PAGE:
Desert Snail Mail
How locals get mail in Qatar (shipment options)
Some thoughts about online shopping & home delivery in Qatar
How I got my mail in Qatar (as an exchange student)
Final thoughts on my mail experience in Qatar
My birthday card sent from home in the U.S.
I was an exchange student in Qatar, which meant for four months I had an overseas mailing address . . . more or less. See, I quickly learned that mail in Qatar wasn’t like mail in the U.S. in that it’s a bit trickier to get a hold on, well, your mail.
Truth be told, though, I should have suspected something was up with the mailing system after that guy from Northwestern visited VCU-Richmond and told me that if I ordered a pizza in Doha I wouldn’t tell them “402 Rosewood Lane” I’d say, “Al Wakrah, Al Areesh Street, next to the Baskin Robbins, on the second house to the left with a blue door.” If that’s what it was like to get a pizza delivered, I should have known getting a piece of international mail was going to be one heck of a process.
However, getting mail in Qatar wasn’t impossible, not by far; it just took a little time to figure it out.
So, how did locals get mail?
Qatar had a national mail service, the Qatar Post (shorted to “Q-Post”). No lie, I’m not 100% sure how this works because I didn’t know it existed until my last week in the country, but what I do know is that they offered P.O. Boxes, there’s an option for home delivery (for a hefty price), and there were a considerable number of branches scattered around the country (including one in Education City).
Private mail services were very popular in Qatar, probably because they make it incredibly easy for the 90% expatriate population to ship things back and forth between the 100+ countries they’re from. DHL, FedEx, UPS, and Aramex were a few that I knew worked in Qatar.
Dealing with some of these servicers is how I learned about mail forwarding: Assuming the recipient has an account with the mail servicer, you can send a package to the company’s U.S. address (with the account number of the individual written on said address), and then the servicer sends it to their branch overseas (where the person is able to pick it up, usually for a fee). I had this experience with Aramex, but each servicer is different and comes with their own perks and levels of ease.
I want to note that USPS still works in Qatar, as in to say, you can still address a letter directly to a Qatari address, drop it in the mail, and the mail will eventually arrive in Qatar. The only catch is that this can get really pricey really fast because of weight and international shipping rates. The box my mom sent me wound up being $66! Insane.
Pause: Online shopping
I feel compelled to talk about online shopping for a minute. Growing up in the U.S., online shopping was an easy norm by 2018, especially the epic but frighteningly addictive monster that is Amazon. In Qatar, I learned that people can still order things off Amazon, but it could sometimes be a bit roundabout. There’s some stuff that Amazon ships directly to Qatar, but other things required a U.S. mailing address (which is where private mail services can come in handy).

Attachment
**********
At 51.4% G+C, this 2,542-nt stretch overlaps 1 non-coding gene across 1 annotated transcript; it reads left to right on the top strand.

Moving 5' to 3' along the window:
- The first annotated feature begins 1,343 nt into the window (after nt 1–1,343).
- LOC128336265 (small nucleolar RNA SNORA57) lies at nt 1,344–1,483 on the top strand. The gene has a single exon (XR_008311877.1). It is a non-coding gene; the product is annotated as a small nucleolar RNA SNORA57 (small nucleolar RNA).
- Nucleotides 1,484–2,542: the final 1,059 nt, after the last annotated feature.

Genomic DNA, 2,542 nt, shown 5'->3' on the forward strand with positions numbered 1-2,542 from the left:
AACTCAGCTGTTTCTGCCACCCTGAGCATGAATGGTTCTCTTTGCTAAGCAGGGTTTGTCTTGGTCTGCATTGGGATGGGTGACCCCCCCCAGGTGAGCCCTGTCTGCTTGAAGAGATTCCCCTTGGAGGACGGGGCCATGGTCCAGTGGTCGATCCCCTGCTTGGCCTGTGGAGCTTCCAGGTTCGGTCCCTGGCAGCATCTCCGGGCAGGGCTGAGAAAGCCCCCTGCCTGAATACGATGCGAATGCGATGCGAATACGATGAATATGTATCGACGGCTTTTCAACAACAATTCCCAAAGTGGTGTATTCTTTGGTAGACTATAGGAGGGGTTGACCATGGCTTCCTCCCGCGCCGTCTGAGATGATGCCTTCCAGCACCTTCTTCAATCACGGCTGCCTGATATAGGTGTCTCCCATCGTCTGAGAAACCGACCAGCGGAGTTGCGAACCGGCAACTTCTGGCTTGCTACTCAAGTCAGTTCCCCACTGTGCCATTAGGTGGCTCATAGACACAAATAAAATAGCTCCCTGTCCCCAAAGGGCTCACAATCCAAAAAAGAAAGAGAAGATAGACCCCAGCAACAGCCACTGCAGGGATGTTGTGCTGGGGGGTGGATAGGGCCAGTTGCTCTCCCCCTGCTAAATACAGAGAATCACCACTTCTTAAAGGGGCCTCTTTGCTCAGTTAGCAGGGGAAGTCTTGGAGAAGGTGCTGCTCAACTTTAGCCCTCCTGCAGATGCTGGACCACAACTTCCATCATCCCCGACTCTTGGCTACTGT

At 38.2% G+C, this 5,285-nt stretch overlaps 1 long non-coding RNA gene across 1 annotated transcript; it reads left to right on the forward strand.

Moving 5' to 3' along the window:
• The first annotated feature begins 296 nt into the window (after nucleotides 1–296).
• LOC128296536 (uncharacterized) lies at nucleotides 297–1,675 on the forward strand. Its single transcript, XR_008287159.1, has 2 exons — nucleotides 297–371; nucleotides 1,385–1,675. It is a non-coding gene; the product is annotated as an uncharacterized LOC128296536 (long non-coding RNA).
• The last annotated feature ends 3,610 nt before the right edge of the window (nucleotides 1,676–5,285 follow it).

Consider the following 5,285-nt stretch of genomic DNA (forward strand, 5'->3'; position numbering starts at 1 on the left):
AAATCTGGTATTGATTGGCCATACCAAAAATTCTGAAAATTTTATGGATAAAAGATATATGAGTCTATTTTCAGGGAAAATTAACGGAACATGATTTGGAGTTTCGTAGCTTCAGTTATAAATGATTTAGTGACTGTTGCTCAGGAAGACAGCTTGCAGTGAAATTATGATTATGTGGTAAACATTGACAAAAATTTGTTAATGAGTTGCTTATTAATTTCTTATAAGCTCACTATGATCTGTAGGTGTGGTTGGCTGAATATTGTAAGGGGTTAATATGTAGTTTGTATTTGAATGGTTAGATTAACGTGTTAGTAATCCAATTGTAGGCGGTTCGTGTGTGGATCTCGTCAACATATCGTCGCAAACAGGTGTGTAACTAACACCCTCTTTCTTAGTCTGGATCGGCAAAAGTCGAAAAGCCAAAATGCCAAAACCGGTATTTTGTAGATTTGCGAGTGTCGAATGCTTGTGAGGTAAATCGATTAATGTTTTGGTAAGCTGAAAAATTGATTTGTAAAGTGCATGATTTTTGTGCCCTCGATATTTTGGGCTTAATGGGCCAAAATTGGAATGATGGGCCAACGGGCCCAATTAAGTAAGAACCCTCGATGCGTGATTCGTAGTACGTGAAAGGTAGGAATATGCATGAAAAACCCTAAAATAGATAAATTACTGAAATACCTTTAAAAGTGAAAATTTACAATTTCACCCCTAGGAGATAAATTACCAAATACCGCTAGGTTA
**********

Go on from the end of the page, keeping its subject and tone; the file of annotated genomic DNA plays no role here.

Me, I never ordered anything offline, but I did wonder just how popular online shopping was in Qatar. It didn’t seem unpopular necessarily, but part of the appeal of online shopping is that your stuff can come right to your doorstep, which wasn’t really an easy option in Qatar. I also wondered if perhaps a lack of online shopping culture contributed to why Qatar was packed with a variety of different stores that seemed to meet both peoples’ needs and those bizarre unnecessary whims we sometimes get (especially when we’ve got cash to burn). You can read more about my shopping experience in Qatar in the post Having Fun in Qatar, but I’ll tell you at least this one thing: There are a lot of malls, ranging from whack to awesome, and from cheap to bougie as hell.
I started thinking about all this, though, because my friend in Doha wanted my mom to ship her some stuff along with the things my mom was going to send me. These things were available to purchase directly online, I knew that for a fact, but for some reason it was easier for someone in the U.S. to buy them and ship them over as snail mail to a 3rd party than for the recipient to order it online. There could be a dozen of reasons for this, of course, but I couldn’t help but wonder about the relationship between online shopping and Qatar, especially when it came to American products.
Alright, so how did I get mail?
I didn’t sign up for a Q-Post P.O. Box, and I definitely didn’t subscribe to a private mailing service, so how did I get mail while I was overseas?